Asking the Artist for a Do-Over
By DANIEL GRANT
Art is long and life is short, according to the old Roman saying, but sometimes art doesn’t hold up its end of the bargain. The canvas warps, the metal bends, the paper turns brown: New artworks may look like old works in a short period of time, leaving their buyers perhaps feeling as though they have been had. One such collector brought back to New York gallery owner Martina Hamilton a painting she had purchased there by the Norwegian artist Odd Nerdrum that now looked as though the “painting was falling off the canvas,” Ms. Hamilton said.
Art is sold “as is” by galleries or directly from artists. (Can you imagine Consumer Reports reviewing art?) Still, dealers hope to maintain the goodwill of their customers, and artists don’t want to develop a reputation for shoddy work. But it’s not fully clear what responsibility artists bear to their completed work, especially after it has been sold. That’s particularly the case for artists who purposefully use ephemeral materials in their art (bee pollen, banana peels, lard, elephant dung, leaves, mud, moss and newspaper clippings, to name just a few examples) — isn’t it the buyers’ responsibility to know what they are getting?
David Novros, a Manhattan artist, was asked in 2006 what to do about a 1965 acrylic lacquer painting in the Menil Collection in Houston that had extensive “cracks, canyons and fissures” all over the surface, and he decided “to remake the work with the same materials as before.” The work, “6:30,” is now dated “1965/2006.” Back in 1990, the Museum of Modern Art had come to Mr. Novros about a 1966 painting in its collection whose canvas had discolored, also affecting the handmade plywood stretcher. He scraped off the old paint and put on new. The museum labels the work, titled “VI.XXXII,” as “1966 (repainted in 1990).”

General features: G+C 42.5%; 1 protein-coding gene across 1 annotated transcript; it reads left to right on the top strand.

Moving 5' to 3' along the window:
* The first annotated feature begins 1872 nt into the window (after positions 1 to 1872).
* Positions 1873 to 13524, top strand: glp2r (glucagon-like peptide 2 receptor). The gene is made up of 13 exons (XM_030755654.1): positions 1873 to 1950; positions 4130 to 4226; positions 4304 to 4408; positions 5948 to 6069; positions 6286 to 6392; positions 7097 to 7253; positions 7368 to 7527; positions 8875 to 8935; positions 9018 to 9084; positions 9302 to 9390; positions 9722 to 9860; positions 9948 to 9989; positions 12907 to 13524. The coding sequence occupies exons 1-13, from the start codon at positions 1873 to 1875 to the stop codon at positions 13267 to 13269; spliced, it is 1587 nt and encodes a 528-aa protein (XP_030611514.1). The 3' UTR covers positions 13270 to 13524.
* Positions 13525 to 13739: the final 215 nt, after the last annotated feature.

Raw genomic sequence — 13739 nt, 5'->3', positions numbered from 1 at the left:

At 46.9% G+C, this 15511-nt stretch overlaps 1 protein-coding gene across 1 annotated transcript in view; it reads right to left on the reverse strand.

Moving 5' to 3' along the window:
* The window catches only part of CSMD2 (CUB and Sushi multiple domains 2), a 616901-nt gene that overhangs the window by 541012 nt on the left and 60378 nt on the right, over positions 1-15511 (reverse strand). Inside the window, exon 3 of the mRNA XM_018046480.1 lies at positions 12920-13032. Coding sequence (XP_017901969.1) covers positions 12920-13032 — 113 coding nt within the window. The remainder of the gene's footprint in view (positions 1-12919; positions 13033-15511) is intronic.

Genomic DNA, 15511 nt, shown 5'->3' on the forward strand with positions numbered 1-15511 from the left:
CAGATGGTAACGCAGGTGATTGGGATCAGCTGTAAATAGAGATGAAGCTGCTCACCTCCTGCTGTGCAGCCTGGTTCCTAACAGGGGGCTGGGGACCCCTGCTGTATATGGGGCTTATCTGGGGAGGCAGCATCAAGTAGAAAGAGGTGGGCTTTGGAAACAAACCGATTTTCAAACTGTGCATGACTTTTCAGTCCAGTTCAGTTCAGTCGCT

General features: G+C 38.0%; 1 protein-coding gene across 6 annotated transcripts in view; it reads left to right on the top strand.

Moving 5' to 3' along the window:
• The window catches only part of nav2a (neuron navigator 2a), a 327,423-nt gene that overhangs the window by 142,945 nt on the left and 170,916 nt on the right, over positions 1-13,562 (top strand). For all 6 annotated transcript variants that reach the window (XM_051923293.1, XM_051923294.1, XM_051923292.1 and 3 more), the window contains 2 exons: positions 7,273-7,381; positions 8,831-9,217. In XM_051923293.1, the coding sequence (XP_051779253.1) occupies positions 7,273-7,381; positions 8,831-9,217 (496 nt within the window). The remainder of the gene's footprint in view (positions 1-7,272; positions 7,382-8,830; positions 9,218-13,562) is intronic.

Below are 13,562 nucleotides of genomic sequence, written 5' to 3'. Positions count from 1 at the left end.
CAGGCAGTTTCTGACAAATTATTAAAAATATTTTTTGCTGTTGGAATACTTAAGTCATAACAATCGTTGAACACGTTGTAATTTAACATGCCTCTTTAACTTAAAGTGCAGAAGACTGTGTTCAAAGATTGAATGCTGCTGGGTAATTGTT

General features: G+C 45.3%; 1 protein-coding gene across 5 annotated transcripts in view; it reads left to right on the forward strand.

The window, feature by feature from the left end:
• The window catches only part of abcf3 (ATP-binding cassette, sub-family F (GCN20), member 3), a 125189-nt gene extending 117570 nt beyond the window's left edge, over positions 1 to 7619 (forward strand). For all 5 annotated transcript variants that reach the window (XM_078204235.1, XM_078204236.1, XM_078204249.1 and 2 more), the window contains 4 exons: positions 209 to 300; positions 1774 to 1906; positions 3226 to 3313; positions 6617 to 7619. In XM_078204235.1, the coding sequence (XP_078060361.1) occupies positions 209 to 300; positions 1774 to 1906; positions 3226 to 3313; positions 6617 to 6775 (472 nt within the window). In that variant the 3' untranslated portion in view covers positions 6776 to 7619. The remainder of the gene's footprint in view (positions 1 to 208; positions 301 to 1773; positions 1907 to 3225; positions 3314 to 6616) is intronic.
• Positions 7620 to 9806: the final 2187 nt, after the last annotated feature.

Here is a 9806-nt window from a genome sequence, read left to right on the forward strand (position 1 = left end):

Artists’ experimenting with materials is only one reason contemporary art may not hold up even in the short-run. Another is that the training of artists nowadays rarely includes educating them about the properties of the materials they use. Sometimes, artists shortchanged their own art because of a lack of money, a problem not unique to artists alive today. Early in their careers, Mexican muralist David Alfaro Siquieros and French cubist Fernand Léger both painted on burlap sacks, while Marc Chagall made designs on bed sheets and Franz Kline worked on cardboard. And sometimes the artists simply lacked the technical know-how to make their art last.